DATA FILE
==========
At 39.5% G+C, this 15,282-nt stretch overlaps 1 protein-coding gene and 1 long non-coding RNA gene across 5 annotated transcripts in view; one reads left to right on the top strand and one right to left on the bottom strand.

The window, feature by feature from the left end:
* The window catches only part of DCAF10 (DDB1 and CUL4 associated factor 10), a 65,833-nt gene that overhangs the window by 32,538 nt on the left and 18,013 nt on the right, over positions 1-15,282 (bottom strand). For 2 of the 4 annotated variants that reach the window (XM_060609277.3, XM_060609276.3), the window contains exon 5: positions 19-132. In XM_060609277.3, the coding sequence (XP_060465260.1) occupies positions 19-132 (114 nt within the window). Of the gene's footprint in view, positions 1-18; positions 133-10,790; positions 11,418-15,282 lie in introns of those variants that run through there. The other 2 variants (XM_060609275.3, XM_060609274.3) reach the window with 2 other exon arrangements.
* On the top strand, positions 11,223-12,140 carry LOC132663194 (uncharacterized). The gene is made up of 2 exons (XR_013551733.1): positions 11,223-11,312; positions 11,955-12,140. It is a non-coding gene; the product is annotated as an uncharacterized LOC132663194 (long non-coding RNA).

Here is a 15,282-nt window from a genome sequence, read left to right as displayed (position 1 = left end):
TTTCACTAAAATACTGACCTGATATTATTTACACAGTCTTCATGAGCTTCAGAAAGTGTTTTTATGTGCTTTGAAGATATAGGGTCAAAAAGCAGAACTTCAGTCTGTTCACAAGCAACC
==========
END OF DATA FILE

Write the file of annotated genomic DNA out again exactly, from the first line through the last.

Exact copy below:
At 39.5% G+C, this 15,282-nt stretch overlaps 1 protein-coding gene and 1 long non-coding RNA gene across 5 annotated transcripts in view; one reads left to right on the top strand and one right to left on the bottom strand.

The window, feature by feature from the left end:
* The window catches only part of DCAF10 (DDB1 and CUL4 associated factor 10), a 65,833-nt gene that overhangs the window by 32,538 nt on the left and 18,013 nt on the right, over positions 1-15,282 (bottom strand). For 2 of the 4 annotated variants that reach the window (XM_060609277.3, XM_060609276.3), the window contains exon 5: positions 19-132. In XM_060609277.3, the coding sequence (XP_060465260.1) occupies positions 19-132 (114 nt within the window). Of the gene's footprint in view, positions 1-18; positions 133-10,790; positions 11,418-15,282 lie in introns of those variants that run through there. The other 2 variants (XM_060609275.3, XM_060609274.3) reach the window with 2 other exon arrangements.
* On the top strand, positions 11,223-12,140 carry LOC132663194 (uncharacterized). The gene is made up of 2 exons (XR_013551733.1): positions 11,223-11,312; positions 11,955-12,140. It is a non-coding gene; the product is annotated as an uncharacterized LOC132663194 (long non-coding RNA).

Here is a 15,282-nt window from a genome sequence, read left to right as displayed (position 1 = left end):
TTTCACTAAAATACTGACCTGATATTATTTACACAGTCTTCATGAGCTTCAGAAAGTGTTTTTATGTGCTTTGAAGATATAGGGTCAAAAAGCAGAACTTCAGTCTGTTCACAAGCAACC